Number Five Checked Out (1956) (Episode 16)
Ida Lupino, while still enjoying an illustrious career as an actress, became perhaps the only notable and important female filmmaker of her era in Hollywood. After directing seven theatrical features beginning in 1949, she made her television directing debut with this episode, for which she also created the story. Teresa Wright stars as a deaf woman who must outwit bank robbers who are using one of her father's remote resort cabins as a hideout. Peter Lorre, once a fellow contract player with Lupino at Warner Bros., costars as one of the crooks.

Prima Donna (1956) (Episode 17)
Musical comedy legend Jeanette MacDonald, in a story written especially for her by her husband, Gene Raymond, stars as a concert artist who takes an interest in a 13-year-old newsboy (Alfred Caiazza) with an outstanding vocal talent -- only to discover that he prefers playing baseball to singing. David Butler, a popular director since early talkies who helmed many Warner Bros. films including several Doris Day musicals, directs. The cast also includes Leo Durocher, the celebrated baseball player and manager, and Laraine Day, his actress wife, as themselves, along with outstanding character actress Jane Darwell. The episode was considered to be a pilot for MacDonald's own television series, which failed to materialize.

The Sword of Villon (1956) (Episode 22)
Errol Flynn made his television debut at the age of 47 in this swashbuckling adventure directed by George Waggner, a prolific director of television episodes and feature films including the John Wayne vehicles The Fighting Kentuckian (1949) and Operation Pacific (1951). Flynn plays Francois Villon, the dashing vagabond poet of 15th century France. (Flynn's cohort John Barrymore had played the same role in the 1927 film The Beloved Rogue.) Hal Roach himself introduced the episode thusly: "This is a tale of derring-doo, of lords and ladies and scoundrels, too..." The story by Wilbur S. Peacock has Villon foiling a plot to assassinate the King of France, with Flynn dressed in tunic, breeches and feathered cap reminiscent of his famous role as Robin Hood. Costars include Hillary Brooke and Murvyn Vye.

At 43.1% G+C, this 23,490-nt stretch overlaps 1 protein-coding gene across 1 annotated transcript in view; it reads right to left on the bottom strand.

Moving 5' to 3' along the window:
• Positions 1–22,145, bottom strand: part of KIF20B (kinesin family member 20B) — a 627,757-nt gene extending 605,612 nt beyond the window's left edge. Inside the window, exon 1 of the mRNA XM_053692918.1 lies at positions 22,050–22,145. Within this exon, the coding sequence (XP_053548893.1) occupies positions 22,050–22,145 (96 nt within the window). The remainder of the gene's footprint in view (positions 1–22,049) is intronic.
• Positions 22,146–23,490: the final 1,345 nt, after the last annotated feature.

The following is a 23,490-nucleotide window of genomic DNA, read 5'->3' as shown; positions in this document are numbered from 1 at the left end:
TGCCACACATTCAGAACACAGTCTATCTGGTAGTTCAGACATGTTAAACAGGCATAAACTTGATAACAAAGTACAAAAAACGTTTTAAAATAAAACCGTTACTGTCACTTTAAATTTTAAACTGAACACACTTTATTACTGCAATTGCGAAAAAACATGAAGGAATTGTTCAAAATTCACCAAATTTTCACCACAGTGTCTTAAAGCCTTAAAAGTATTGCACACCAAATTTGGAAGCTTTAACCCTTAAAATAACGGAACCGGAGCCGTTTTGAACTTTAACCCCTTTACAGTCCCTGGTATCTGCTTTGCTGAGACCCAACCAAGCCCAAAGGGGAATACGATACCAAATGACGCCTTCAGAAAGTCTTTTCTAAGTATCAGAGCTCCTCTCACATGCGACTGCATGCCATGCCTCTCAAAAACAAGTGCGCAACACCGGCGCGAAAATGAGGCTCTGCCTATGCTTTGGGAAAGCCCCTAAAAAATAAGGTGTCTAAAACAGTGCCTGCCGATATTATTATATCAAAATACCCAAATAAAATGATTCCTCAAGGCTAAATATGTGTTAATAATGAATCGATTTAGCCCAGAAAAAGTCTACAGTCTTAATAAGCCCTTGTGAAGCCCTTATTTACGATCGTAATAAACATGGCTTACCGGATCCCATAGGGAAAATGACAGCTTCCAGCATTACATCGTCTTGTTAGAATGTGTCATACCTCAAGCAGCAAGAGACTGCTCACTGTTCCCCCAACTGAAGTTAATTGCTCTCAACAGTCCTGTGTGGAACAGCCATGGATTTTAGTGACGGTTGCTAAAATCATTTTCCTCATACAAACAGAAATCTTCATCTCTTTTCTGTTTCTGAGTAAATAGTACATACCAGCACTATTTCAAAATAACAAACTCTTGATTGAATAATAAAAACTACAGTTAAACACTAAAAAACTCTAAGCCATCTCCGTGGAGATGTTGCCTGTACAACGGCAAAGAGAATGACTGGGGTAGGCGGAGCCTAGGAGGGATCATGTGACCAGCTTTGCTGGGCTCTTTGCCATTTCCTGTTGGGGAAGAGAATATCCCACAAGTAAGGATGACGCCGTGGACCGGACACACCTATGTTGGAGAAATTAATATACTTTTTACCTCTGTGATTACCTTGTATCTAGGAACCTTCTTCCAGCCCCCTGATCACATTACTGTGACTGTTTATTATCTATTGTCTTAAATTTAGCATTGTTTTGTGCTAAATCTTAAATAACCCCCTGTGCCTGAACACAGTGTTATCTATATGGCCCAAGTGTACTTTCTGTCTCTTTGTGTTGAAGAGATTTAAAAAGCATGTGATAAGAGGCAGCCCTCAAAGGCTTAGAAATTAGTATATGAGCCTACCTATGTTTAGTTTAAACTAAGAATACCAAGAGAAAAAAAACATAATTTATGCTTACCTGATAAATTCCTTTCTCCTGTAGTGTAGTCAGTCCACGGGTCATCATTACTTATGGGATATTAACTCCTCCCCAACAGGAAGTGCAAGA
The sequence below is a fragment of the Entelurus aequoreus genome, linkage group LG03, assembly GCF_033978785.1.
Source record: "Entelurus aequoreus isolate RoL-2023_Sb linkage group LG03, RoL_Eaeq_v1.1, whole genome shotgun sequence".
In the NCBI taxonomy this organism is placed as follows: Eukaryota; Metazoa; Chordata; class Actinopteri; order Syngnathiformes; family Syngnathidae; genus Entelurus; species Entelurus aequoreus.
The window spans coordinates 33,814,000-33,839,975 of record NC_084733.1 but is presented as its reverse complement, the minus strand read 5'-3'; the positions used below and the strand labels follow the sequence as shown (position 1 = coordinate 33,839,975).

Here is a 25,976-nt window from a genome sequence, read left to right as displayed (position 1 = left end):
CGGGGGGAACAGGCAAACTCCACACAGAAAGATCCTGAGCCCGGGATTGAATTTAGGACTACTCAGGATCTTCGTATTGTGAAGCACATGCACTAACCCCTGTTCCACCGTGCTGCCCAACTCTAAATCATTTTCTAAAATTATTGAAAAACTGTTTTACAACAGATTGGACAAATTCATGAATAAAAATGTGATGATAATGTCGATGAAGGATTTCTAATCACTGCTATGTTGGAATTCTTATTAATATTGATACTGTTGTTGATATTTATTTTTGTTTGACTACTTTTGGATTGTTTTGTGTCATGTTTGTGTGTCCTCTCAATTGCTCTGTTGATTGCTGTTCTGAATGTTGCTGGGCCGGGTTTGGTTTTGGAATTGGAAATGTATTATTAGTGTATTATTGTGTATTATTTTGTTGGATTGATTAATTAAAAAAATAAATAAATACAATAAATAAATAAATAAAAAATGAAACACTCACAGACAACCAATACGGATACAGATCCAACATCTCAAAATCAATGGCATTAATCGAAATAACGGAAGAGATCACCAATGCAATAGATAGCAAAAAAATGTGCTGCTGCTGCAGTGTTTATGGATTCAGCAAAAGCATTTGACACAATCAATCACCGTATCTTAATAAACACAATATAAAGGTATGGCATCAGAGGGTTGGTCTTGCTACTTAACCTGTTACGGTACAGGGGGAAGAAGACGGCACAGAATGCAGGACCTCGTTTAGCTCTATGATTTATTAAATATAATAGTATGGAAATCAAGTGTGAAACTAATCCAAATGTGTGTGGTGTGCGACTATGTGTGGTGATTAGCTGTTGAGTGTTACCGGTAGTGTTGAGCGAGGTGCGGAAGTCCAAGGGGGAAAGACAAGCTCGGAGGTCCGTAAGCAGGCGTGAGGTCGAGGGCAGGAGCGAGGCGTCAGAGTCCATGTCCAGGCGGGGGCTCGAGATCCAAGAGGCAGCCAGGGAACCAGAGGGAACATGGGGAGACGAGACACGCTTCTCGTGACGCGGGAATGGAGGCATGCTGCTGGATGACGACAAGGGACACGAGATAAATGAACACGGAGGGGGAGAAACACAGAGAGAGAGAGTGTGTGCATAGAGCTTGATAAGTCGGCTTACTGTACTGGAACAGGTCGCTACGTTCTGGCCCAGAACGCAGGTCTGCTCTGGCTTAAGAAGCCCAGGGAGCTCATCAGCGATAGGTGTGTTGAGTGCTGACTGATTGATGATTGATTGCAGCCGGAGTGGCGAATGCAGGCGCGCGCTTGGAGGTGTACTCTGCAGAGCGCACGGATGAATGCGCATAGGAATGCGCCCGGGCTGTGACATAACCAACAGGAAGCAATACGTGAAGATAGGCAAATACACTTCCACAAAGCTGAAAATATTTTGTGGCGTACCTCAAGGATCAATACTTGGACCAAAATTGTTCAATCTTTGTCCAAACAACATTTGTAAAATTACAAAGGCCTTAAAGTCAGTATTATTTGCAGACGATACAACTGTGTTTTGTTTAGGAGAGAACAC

Markheim (1956) (Episode 23)
The brilliant Fred Zinnemann (From Here To Eternity [1953], The Nun's Story [1959]) directed this episode just after his big-screen version of Oklahoma! (1955) was released in theaters. Paul Osborn, who adapted The Yearling and East of Eden as films, contributed to the Markheim screenplay, based on an 1885 short story by Robert Louis Stevenson. Ray Milland stars as Roy Markheim, a degraded and prideless man who is attempting to rob the corpse of a man he has killed on Christmas Day when he is offered a tempting proposition by a mysterious stranger (Rod Steiger). As befits its literary source, Markheim has the flavor of a good short story. The episode was re-broadcast on another NBC anthology series, Decision, in September 1958.

Claire (1956) (Episode 24)
Angela Lansbury, still in character-actress mode and a decade away from the superstardom she would achieve in Broadway's Mame, stars in this drama as Vera Wayne, the second wife of a doctor (George Montgomery). The bane of Vera's existence in her husband's lakeside home is his pet cat, which serves as a constant reminder of her role in the drowning death of the doctor's first wife. The director was Frank Tuttle, who began as a screenwriter in the early 1920s and continued as a film director through 1959, counting among his career highlights the film noir This Gun for Hire (1942). Also in the cast of Claire are Jean Willes and Bill Erwin.

High Air (1956) (Episode 35)
Allan Dwan, whose career as a movie director spanned 50 years (1911-1961), began in silents and reached a peak with the John Wayne WWII adventure Sands of Iowa Jima (1949). He directed this episode, based on a 1934 short story by Borden Chase, in which William Bendix and a young Dennis Hopper play father and son "sandhogs." The two are working on the same crew digging a tunnel under the East River, and have been estranged until the tunnel wall is accidentally punctured and the father makes a painful sacrifice to save his son's life. This episode also was re-broadcast on Decision in September 1958.